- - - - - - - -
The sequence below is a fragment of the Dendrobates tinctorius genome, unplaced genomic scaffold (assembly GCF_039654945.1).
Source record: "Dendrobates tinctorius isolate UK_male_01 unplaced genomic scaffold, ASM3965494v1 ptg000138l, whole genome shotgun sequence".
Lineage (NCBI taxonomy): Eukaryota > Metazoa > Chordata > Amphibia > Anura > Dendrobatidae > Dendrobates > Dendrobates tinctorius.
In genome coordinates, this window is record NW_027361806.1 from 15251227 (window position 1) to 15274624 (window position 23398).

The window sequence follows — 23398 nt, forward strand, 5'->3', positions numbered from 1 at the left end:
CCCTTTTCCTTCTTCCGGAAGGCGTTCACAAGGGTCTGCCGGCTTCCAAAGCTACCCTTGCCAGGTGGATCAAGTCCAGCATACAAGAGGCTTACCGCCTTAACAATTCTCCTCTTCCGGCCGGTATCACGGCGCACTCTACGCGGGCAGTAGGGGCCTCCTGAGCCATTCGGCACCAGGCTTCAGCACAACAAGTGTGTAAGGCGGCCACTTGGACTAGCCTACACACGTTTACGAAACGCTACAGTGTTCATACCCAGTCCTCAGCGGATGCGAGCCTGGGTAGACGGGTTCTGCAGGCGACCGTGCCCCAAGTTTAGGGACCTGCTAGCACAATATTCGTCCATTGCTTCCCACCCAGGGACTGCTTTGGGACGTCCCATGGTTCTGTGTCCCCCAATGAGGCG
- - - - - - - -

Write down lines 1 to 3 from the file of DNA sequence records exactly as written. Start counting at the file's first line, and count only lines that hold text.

The sequence below is a fragment of the Dendrobates tinctorius genome, unplaced genomic scaffold (assembly GCF_039654945.1).
Source record: "Dendrobates tinctorius isolate UK_male_01 unplaced genomic scaffold, ASM3965494v1 ptg000138l, whole genome shotgun sequence".
Lineage (NCBI taxonomy): Eukaryota > Metazoa > Chordata > Amphibia > Anura > Dendrobatidae > Dendrobates > Dendrobates tinctorius.